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Anxiety Self-Help Guide

Developed by the Clinical team at Combat Stress

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It will take ~10 minutes to work through Section One

Anxiety: What is it?

If you're feeling on edge, high alert or jittery, you might have anxiety.

These images were created by veterans during art therapy as part of their recovery journey.
They've been shared to raise awareness and to help others understand.

Other signs include:

  • Unwanted feelings of adrenaline
  • Struggling to relax or feel calm
  • Avoiding things because of how they make you feel

Our brains are designed to be constantly scanning our surroundings for signs of threat in order to keep us safe. When something is recognised as a threat, the body and mind go into a state of high alert. This is often referred to as the 'fight, flight, freeze' response. When this response impacts significantly on someone's life, mental health professionals often refer to it as anxiety.

Fight, flight or freeze are normal responses in a situation where your body thinks it is in danger. It prepares every element of you to either run away or fight the danger. It is an evolutionary survival mechanism – think caveman confronted by a sabretooth tiger – he feels fear, his body becomes ready to react so that he can either fight the beast, run away or freeze.

Why might veterans struggle with anxiety?

It is natural for us to experience all sorts of emotions. They help us adapt to our environment and are important for our survival. Fear, for example, is important to prevent injury, whereas anger gives us the energy to respond to a threat or compete for limited resources.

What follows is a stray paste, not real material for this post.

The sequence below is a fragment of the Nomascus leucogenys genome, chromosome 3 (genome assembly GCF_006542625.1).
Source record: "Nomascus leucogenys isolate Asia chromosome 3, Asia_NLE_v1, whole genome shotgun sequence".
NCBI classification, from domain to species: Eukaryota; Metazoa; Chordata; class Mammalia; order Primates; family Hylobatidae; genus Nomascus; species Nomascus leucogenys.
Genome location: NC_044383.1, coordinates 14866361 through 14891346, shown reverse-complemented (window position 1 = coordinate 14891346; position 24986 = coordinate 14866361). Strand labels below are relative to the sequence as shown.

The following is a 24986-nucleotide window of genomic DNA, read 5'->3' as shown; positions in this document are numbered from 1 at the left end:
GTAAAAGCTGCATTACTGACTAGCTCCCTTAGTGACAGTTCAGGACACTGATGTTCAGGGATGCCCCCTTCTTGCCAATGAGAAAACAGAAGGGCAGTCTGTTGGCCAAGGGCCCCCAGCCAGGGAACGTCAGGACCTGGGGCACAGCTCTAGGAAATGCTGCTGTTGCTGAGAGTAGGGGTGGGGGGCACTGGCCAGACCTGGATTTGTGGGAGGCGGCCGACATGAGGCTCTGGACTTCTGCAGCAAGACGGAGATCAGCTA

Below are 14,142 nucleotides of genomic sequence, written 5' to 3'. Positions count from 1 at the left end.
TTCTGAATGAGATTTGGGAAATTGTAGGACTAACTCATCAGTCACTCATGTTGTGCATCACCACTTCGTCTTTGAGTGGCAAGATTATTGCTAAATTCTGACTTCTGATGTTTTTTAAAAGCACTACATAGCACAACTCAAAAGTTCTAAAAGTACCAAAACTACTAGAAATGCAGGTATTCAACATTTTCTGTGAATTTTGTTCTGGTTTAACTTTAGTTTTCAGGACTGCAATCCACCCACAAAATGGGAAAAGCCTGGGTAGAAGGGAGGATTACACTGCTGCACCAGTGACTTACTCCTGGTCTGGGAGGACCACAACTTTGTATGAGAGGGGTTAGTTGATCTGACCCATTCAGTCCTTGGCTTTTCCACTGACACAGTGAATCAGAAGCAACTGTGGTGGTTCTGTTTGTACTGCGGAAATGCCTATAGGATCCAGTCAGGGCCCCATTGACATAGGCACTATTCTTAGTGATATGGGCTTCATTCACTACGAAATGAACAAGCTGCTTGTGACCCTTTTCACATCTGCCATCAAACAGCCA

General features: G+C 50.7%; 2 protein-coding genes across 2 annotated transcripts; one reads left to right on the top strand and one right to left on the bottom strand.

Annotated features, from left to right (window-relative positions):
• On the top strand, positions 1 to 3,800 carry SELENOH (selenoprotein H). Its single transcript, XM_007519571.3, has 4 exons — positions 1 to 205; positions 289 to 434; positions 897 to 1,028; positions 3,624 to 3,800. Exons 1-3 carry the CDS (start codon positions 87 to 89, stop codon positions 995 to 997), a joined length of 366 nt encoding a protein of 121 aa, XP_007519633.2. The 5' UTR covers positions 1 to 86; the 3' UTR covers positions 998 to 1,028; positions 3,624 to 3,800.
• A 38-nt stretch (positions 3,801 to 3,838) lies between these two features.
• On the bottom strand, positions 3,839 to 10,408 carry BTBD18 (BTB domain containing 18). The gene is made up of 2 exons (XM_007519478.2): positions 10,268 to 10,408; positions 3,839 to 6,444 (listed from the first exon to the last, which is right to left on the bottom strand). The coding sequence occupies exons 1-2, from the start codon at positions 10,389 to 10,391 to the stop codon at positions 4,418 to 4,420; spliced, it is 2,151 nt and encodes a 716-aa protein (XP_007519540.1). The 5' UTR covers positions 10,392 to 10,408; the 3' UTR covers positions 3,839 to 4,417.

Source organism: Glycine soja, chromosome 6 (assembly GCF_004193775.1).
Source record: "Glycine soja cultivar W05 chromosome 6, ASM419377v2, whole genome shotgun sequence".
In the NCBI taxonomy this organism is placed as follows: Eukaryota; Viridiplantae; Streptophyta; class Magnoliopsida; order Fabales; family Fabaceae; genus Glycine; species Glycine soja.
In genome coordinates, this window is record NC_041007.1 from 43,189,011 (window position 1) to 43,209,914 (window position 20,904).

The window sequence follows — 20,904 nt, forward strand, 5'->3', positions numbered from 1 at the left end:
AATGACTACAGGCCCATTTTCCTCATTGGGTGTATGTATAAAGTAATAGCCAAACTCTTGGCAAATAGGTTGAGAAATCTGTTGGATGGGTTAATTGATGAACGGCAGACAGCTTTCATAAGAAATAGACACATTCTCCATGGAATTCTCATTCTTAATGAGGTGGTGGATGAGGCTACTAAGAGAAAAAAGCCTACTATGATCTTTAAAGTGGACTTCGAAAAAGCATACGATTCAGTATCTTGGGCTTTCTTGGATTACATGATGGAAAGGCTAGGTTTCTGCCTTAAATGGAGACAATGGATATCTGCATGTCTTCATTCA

Military training prepares you for action – to be 'switched on', and to channel fear into action and to fight. On operations, to 'switch off' could have meant death or serious injury for you or your buddies. To be 'sparking', on edge and high alert, may well have saved lives. It is understandable therefore, that it would be difficult to turn the threat dial down after leaving the military, even though the threat level is no longer the same.

If your threat dial has remained high, you might be finding that your physical and mental health are suffering. However, you have reached this page and shown that you are committed to changing things, which is the first step to turning that dial down. Read on and try out the strategies and tips that will help you to retrain your threat response to be suitable for civilian life.

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Is there someone I can call and talk to?

Our Helpline is open 24/7, please do not hesitate to call if you need someone to talk to or any guidance.

Combat Stress 24/7 Free Helpline 0800 138 1619.

If you require more urgent help, either yourself or a member of your family feel unsafe, please contact your GP or telephone 111.